Malibu homeowners with houses overlooking Broad Beach are fighting two battles. The first one is against public-access activists, who accuse homeowners of illegally using private security guards keep the public off the beach. The second battle is against a rising sea level erosion that has reduced the beach to a mere sliver. The LA Times reports with a story and video. The sandbagging efforts shown in the video seem futile.
Sandwiched between the advancing sea and coastal armor built to protect multimillion-dollar homes, the strip of sand is being swept away by waves and tides. Soon, oceanographers and coastal engineers contend, the rising ocean will eclipse the clash between the beach-going public and the private property owners: There will be no dry sand left to fight over.Malibu's vanishing Broad Beach a sign of rising sea levels, experts say*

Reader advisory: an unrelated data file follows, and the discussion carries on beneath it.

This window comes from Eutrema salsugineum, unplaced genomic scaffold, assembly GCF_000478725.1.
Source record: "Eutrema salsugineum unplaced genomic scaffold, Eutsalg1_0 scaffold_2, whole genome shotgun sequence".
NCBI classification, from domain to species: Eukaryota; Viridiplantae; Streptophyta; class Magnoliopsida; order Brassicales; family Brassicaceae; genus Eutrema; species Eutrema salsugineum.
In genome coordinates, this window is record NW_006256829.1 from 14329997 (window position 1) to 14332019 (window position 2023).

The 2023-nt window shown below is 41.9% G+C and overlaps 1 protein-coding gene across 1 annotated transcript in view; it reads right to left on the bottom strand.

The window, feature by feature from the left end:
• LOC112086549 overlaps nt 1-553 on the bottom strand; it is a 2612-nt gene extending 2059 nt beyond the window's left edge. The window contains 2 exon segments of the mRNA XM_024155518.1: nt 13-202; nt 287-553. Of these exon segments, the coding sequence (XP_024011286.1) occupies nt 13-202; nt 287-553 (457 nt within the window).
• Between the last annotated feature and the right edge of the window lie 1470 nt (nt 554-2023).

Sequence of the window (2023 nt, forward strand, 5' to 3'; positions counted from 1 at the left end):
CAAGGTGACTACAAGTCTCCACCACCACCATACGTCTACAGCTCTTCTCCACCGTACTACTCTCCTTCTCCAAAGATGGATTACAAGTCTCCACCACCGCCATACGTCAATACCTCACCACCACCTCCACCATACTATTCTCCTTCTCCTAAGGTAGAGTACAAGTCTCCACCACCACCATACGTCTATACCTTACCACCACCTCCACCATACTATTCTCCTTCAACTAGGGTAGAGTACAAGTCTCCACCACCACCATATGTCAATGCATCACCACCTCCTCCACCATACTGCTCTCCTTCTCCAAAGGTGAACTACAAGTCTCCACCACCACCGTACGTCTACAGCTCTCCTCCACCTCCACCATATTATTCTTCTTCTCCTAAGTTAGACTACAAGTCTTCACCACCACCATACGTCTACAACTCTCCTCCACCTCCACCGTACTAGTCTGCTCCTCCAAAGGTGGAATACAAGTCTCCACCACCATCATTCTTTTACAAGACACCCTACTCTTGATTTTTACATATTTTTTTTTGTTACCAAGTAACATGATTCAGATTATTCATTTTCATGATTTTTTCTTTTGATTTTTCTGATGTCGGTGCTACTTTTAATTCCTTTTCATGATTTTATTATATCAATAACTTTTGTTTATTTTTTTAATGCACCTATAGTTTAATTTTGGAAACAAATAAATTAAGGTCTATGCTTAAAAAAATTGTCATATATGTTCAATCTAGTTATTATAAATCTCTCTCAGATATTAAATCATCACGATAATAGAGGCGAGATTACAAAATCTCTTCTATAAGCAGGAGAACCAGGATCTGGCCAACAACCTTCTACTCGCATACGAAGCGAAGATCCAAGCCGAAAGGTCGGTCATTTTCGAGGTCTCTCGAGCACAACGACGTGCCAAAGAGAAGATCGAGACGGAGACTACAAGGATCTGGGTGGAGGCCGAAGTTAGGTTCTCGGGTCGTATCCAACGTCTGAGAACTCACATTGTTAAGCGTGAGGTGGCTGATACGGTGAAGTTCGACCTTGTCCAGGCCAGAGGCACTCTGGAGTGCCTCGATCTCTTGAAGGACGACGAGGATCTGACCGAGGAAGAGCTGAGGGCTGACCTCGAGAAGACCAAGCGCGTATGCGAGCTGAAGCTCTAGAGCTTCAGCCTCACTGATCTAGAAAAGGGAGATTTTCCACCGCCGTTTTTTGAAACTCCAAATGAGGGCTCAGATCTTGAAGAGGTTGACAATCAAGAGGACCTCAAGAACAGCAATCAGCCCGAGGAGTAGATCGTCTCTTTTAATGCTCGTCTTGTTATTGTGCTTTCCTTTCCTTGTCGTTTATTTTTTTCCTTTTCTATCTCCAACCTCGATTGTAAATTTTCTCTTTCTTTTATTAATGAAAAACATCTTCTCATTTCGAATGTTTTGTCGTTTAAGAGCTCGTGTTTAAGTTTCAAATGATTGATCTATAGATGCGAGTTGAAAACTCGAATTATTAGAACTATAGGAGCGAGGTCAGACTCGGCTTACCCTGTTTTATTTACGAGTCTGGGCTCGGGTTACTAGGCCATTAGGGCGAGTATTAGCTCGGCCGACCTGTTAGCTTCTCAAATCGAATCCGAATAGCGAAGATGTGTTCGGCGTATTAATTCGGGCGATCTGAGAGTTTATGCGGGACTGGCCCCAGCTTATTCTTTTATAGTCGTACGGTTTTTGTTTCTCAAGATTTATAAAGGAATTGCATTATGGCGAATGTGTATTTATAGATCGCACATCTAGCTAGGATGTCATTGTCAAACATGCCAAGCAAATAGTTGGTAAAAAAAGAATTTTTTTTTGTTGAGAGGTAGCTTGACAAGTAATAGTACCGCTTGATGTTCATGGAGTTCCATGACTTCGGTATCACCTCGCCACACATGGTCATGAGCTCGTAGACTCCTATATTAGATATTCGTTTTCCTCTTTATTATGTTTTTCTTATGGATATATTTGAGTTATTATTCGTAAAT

"These folks in these overly rich communities will be sipping their martinis during some big El Niño and watching their backyards disappear in 5-feet chunks," [Bill Patzert, a climatologist at NASA's Jet Propulsion Laboratory] said. "In the end, Mother Nature and global warming will win. No matter how much concrete they pour, all of those sea walls and houses will end up in the ocean."
(*Note: Michael Leddy of Orange Crate Art had a funny post a while back about news headlines with the words "experts say" in them.)
Mark Frauenfelder is the founder of Boing Boing and the founding editor-in-chief of MAKE. He is editor-in-chief of Cool Tools. Twitter: @frauenfelder. His new book is Maker Dad: Lunch Box Guitars, Antigravity Jars, and 22 Other Incredibly Cool Father-Daughter DIY Projects